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Energy Expenditure in ADHD Kids



I have repeatedly posted on the relationship between Attention Hyperactivity Deficit Disorder (ADHD) and obesity. We see a remarkable number of adults with this disorder in our bariatric clinic and, as blogged before, treating this disorder is often a key step in helping these patients manage their weight.

In kids, this disorder is often characterized by substantial hyperactivity, which would be expected to burn more calories. But what about the impact of ADHD on resting energy expenditure (REE) and the thermogenic effect of food (together accounting for about 60% if not more of the daily calories burnt)?

This question was addressed by my colleague Thomas Mueller and other researchers from the University of Alberta in a paper just published online in Eating and Weight Disorders.

Mueller and his team studied 12 pre-pubertal boys with untreated ADHD of the hyperactive-impulsive type and 12 control boys without ADHD. In addition, they examined an independent group of 60 boys with ADHD.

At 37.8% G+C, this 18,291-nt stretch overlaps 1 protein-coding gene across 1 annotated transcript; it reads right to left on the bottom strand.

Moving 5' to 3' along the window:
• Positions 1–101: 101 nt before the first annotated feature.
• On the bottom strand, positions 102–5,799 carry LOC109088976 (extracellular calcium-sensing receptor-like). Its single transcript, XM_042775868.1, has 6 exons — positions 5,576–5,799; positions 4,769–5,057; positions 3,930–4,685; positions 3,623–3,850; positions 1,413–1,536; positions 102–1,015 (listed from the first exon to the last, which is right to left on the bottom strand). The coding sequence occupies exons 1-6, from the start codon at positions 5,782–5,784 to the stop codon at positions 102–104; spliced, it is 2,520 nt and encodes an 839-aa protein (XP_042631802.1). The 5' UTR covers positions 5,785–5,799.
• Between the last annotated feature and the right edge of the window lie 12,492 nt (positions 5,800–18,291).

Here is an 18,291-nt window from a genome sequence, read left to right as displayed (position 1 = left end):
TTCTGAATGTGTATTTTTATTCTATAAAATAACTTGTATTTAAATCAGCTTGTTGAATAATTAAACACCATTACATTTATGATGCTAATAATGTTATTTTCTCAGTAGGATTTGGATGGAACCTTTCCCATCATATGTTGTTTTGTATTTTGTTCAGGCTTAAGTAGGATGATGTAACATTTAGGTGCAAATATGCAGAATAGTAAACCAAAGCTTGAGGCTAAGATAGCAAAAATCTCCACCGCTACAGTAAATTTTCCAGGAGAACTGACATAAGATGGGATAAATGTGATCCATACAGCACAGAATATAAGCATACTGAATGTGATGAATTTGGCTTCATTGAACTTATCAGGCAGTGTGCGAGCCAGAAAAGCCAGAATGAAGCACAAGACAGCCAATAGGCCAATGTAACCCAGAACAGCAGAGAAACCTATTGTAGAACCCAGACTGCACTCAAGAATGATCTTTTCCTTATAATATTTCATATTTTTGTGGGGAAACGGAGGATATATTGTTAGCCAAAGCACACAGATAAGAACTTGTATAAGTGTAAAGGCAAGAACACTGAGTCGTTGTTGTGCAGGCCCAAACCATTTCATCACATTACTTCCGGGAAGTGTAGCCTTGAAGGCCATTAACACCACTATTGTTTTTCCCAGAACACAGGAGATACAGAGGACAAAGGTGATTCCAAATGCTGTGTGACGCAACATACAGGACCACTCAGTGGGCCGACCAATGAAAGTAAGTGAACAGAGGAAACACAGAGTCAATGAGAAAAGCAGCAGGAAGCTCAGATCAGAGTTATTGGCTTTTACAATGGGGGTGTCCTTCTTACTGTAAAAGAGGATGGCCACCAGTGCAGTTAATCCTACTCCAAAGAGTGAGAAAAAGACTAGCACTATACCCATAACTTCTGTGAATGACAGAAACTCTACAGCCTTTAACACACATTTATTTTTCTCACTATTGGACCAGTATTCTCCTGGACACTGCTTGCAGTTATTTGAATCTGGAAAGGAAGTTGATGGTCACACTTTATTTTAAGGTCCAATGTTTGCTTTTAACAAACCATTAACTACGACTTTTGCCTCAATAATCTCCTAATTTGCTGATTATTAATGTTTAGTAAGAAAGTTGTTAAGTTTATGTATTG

On average, REE was 6.5 kcal/kg fat free mass/day higher in the ADHD compared to the control group. However, there was no difference in the thermogenic effect of food between groups. Neither age nor restlessness explained the differences in REE.

Despite the higher REE (and likely higher activity energy expenditiure due to the innate restlessness that comes with this condition), boys with ADHD had similar BMI levels compared to non-ADHD reference groups.

Thus, this paper shows that despite a notably greater energy expenditure, ADHD kids are not generally leaner, clearly suggesting that they manage to make up for their greater energy needs through higher caloric intake.

One may well speculate that as these kids become older and their REEs (and activity expenditures?) decrease, persistence of a higher caloric intake than their non-ADHD peers may well make them more prone to obesity as adults.

How and why REE is elevated in ADHD clearly deserves further study. I’d certainly appreciate hearing from any of my readers, who have experience with the ingestive behaviour of ADHD kids.

AMS
Burlington, Ontario

1 Comment

  1. I don’t know tons about kids with ADHD, but like many obese folks (I’m one) they have issues with seretonin and other chemicals that affect eating behavior. I imagine they DO ingest more food to make themselves feel good or balanced. See the work of Kathleen Desmaisons concerning sugar sensitivity and biochemistry. I don’t know of anyone else who has made these connections and is working on helping people with a program to balance themselves…

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